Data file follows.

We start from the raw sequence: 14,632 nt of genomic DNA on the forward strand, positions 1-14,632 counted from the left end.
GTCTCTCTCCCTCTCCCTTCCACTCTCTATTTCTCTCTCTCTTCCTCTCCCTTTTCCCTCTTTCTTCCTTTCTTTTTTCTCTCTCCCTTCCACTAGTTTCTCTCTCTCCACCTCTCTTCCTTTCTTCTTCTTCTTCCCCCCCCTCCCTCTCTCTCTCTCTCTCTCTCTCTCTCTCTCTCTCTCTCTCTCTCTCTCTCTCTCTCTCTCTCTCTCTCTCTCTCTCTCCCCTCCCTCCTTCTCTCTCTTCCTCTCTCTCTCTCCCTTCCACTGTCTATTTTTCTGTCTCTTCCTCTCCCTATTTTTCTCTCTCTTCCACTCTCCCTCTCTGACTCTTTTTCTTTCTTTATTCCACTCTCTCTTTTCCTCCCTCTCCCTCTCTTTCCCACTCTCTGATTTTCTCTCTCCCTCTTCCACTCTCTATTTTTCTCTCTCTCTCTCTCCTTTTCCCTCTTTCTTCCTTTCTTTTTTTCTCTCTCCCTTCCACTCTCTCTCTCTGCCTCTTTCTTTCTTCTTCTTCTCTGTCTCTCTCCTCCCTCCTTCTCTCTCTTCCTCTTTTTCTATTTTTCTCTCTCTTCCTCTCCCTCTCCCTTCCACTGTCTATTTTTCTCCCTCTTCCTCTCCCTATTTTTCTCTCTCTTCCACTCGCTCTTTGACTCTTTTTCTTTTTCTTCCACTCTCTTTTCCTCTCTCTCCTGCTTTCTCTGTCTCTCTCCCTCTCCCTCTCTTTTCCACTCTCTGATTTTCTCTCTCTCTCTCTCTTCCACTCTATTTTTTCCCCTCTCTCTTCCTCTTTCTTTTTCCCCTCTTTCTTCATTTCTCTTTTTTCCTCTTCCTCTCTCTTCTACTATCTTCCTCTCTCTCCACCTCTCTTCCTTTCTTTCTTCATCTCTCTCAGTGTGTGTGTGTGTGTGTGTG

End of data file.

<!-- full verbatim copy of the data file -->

We start from the raw sequence: 14,632 nt of genomic DNA on the forward strand, positions 1-14,632 counted from the left end.
GTCTCTCTCCCTCTCCCTTCCACTCTCTATTTCTCTCTCTCTTCCTCTCCCTTTTCCCTCTTTCTTCCTTTCTTTTTTCTCTCTCCCTTCCACTAGTTTCTCTCTCTCCACCTCTCTTCCTTTCTTCTTCTTCTTCCCCCCCCTCCCTCTCTCTCTCTCTCTCTCTCTCTCTCTCTCTCTCTCTCTCTCTCTCTCTCTCTCTCTCTCTCTCTCTCTCTCTCTCTCCCCTCCCTCCTTCTCTCTCTTCCTCTCTCTCTCTCCCTTCCACTGTCTATTTTTCTGTCTCTTCCTCTCCCTATTTTTCTCTCTCTTCCACTCTCCCTCTCTGACTCTTTTTCTTTCTTTATTCCACTCTCTCTTTTCCTCCCTCTCCCTCTCTTTCCCACTCTCTGATTTTCTCTCTCCCTCTTCCACTCTCTATTTTTCTCTCTCTCTCTCTCCTTTTCCCTCTTTCTTCCTTTCTTTTTTTCTCTCTCCCTTCCACTCTCTCTCTCTGCCTCTTTCTTTCTTCTTCTTCTCTGTCTCTCTCCTCCCTCCTTCTCTCTCTTCCTCTTTTTCTATTTTTCTCTCTCTTCCTCTCCCTCTCCCTTCCACTGTCTATTTTTCTCCCTCTTCCTCTCCCTATTTTTCTCTCTCTTCCACTCGCTCTTTGACTCTTTTTCTTTTTCTTCCACTCTCTTTTCCTCTCTCTCCTGCTTTCTCTGTCTCTCTCCCTCTCCCTCTCTTTTCCACTCTCTGATTTTCTCTCTCTCTCTCTCTTCCACTCTATTTTTTCCCCTCTCTCTTCCTCTTTCTTTTTCCCCTCTTTCTTCATTTCTCTTTTTTCCTCTTCCTCTCTCTTCTACTATCTTCCTCTCTCTCCACCTCTCTTCCTTTCTTTCTTCATCTCTCTCAGTGTGTGTGTGTGTGTGTGTG